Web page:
The possibility of a smaller Department of Defense budget would hurt Lockheed and its rivals.
NEW YORK (TheStreet) -- Defense-industry stocks such as General Dynamics(:GD) and Lockheed Martin(:LMT) may suffer a double whammy if Congress fails to pass a budget for the Department of Defense and the so-called Super Committee trims costs.
FBR analyst Patrick McCarthy said there's a chance the Department of Defense may operate under a "continuing resolution" next year, meaning funding would remain little changed or fall. That's never happened before.
The Super Committee is preparing to unveil a plan next week to cut government spending, which has been weighing on defense stocks. Since the start of June, the S&P 500 Aerospace & Defense Index, a proxy for the stock performance of the defense industry, has declined 8%.
According to McCarthy, the Department of Defense has never operated under a continuing resolution, but at the same time no budget for the department has been provided. He wrote in a note that "some services are entirely unprepared to alter budgets in fiscal 2012 if a continuing resolution is in place for the entire year."
There's no clear sign which contracts would be hurt most if the Super Committee cuts costs or a continuing resolution is put in place, making it hard to determine which companies would be affected. Thus, investing in the defense sector should be avoided -- despite attractively valued stocks -- until a budget is passed.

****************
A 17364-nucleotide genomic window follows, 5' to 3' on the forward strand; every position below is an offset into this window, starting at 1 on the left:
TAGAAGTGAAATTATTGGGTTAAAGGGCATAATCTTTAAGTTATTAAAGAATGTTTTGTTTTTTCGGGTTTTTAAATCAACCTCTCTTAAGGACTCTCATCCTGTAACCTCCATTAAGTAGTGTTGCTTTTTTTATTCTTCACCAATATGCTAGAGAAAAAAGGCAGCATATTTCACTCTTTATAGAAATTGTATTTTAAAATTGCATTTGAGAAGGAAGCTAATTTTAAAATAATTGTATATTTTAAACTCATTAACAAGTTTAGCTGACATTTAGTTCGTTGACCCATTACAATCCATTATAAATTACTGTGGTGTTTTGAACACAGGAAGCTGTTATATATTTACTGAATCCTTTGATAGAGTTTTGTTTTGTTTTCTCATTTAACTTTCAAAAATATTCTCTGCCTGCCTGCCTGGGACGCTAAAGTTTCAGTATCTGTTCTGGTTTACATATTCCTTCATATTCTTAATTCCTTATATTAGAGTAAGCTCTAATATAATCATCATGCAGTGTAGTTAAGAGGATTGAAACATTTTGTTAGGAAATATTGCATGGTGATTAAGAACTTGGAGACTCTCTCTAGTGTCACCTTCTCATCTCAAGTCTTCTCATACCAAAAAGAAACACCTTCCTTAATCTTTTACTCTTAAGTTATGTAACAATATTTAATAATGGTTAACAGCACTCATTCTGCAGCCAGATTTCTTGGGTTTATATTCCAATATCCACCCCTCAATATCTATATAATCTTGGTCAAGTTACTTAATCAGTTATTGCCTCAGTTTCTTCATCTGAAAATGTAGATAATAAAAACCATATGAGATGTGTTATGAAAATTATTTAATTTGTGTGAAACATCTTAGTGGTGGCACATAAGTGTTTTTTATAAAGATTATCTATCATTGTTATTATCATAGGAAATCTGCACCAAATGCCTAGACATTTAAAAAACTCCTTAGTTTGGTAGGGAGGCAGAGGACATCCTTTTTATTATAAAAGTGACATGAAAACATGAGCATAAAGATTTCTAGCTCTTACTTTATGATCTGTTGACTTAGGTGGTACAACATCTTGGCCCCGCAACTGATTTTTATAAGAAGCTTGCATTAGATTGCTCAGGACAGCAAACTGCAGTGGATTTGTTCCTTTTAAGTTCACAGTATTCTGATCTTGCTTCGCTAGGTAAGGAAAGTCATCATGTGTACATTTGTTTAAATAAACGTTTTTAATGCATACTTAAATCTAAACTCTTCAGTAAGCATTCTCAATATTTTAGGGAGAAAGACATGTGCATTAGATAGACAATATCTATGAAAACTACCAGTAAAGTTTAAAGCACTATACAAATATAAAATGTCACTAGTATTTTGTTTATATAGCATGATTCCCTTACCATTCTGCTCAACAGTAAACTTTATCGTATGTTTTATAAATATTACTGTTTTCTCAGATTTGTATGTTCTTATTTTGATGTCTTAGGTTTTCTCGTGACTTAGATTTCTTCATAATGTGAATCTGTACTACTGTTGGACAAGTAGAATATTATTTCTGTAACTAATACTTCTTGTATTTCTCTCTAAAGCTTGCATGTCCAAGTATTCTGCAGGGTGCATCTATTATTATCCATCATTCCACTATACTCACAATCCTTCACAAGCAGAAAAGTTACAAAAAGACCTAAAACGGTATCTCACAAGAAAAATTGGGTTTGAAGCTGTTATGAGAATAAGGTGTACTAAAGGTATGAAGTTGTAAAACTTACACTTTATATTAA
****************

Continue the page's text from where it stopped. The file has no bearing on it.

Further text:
Companies such as General Dynamics, Lockheed Martin, Raytheon(:RTN) and Northrup Grumman(:NOC) receive a big slice of their revenue from the Department of Defense (see chart below). Investors would be wise to steer clear of those companies.
Lockheed Martin, a maker of satellites, aircraft and missile-defense systems, was the No. 1 supplier to the U.S. Department of Defense in 2010 and is on track to claim that title again this year based on data from USASpending.gov. In fact, the government has paid more than $8 billion to Lockheed in 2011 for aircraft. About 60% of revenue was derived from the Department of Defense in 2010.
The other company largely reliant on contracts from the Department of Defense is Raytheon, which manufactures air-, marine- and missile-defense systems. The government's top awards to Raytheon have been for guided missiles, with contracts worth $2.8 billion so far in 2011. For Raytheon, things could get even worse if President Obama pulls troops from locations overseas.